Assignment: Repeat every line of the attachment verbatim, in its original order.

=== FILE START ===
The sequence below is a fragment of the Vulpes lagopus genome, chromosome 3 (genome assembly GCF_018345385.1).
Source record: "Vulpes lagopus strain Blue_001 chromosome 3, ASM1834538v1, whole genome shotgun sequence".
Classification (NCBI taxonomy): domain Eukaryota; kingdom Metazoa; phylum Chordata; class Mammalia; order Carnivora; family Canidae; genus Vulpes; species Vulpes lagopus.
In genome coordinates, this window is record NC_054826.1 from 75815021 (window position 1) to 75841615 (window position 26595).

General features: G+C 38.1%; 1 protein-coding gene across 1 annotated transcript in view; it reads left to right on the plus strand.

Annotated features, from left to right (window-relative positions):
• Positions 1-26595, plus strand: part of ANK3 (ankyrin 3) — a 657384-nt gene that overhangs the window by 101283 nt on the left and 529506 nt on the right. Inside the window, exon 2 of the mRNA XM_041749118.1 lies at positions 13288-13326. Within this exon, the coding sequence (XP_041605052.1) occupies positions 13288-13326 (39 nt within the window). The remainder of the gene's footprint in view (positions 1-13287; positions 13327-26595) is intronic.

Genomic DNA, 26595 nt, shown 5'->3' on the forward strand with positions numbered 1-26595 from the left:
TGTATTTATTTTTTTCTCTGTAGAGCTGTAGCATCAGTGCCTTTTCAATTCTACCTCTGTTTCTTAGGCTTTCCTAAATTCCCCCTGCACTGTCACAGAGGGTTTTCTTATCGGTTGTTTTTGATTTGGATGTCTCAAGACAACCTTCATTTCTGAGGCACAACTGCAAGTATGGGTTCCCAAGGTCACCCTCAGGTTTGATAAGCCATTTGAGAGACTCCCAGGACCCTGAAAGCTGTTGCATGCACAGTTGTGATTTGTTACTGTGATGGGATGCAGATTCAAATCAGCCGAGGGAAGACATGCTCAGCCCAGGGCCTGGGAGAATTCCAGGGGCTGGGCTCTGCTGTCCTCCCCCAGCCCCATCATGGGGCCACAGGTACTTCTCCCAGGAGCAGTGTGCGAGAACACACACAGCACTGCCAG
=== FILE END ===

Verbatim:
The sequence below is a fragment of the Vulpes lagopus genome, chromosome 3 (genome assembly GCF_018345385.1).
Source record: "Vulpes lagopus strain Blue_001 chromosome 3, ASM1834538v1, whole genome shotgun sequence".
Classification (NCBI taxonomy): domain Eukaryota; kingdom Metazoa; phylum Chordata; class Mammalia; order Carnivora; family Canidae; genus Vulpes; species Vulpes lagopus.
In genome coordinates, this window is record NC_054826.1 from 75815021 (window position 1) to 75841615 (window position 26595).

General features: G+C 38.1%; 1 protein-coding gene across 1 annotated transcript in view; it reads left to right on the plus strand.

Annotated features, from left to right (window-relative positions):
• Positions 1-26595, plus strand: part of ANK3 (ankyrin 3) — a 657384-nt gene that overhangs the window by 101283 nt on the left and 529506 nt on the right. Inside the window, exon 2 of the mRNA XM_041749118.1 lies at positions 13288-13326. Within this exon, the coding sequence (XP_041605052.1) occupies positions 13288-13326 (39 nt within the window). The remainder of the gene's footprint in view (positions 1-13287; positions 13327-26595) is intronic.

Genomic DNA, 26595 nt, shown 5'->3' on the forward strand with positions numbered 1-26595 from the left:
TGTATTTATTTTTTTCTCTGTAGAGCTGTAGCATCAGTGCCTTTTCAATTCTACCTCTGTTTCTTAGGCTTTCCTAAATTCCCCCTGCACTGTCACAGAGGGTTTTCTTATCGGTTGTTTTTGATTTGGATGTCTCAAGACAACCTTCATTTCTGAGGCACAACTGCAAGTATGGGTTCCCAAGGTCACCCTCAGGTTTGATAAGCCATTTGAGAGACTCCCAGGACCCTGAAAGCTGTTGCATGCACAGTTGTGATTTGTTACTGTGATGGGATGCAGATTCAAATCAGCCGAGGGAAGACATGCTCAGCCCAGGGCCTGGGAGAATTCCAGGGGCTGGGCTCTGCTGTCCTCCCCCAGCCCCATCATGGGGCCACAGGTACTTCTCCCAGGAGCAGTGTGCGAGAACACACACAGCACTGCCAG